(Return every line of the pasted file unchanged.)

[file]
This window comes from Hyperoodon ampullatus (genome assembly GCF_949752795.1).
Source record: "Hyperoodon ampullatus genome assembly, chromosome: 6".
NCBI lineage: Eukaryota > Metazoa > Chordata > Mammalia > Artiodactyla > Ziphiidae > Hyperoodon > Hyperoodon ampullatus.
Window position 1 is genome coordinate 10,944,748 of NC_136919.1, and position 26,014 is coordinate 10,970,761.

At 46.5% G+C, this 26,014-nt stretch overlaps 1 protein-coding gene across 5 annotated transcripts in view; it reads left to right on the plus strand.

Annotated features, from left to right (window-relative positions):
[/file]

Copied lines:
This window comes from Hyperoodon ampullatus (genome assembly GCF_949752795.1).
Source record: "Hyperoodon ampullatus genome assembly, chromosome: 6".
NCBI lineage: Eukaryota > Metazoa > Chordata > Mammalia > Artiodactyla > Ziphiidae > Hyperoodon > Hyperoodon ampullatus.
Window position 1 is genome coordinate 10,944,748 of NC_136919.1, and position 26,014 is coordinate 10,970,761.

At 46.5% G+C, this 26,014-nt stretch overlaps 1 protein-coding gene across 5 annotated transcripts in view; it reads left to right on the plus strand.

Annotated features, from left to right (window-relative positions):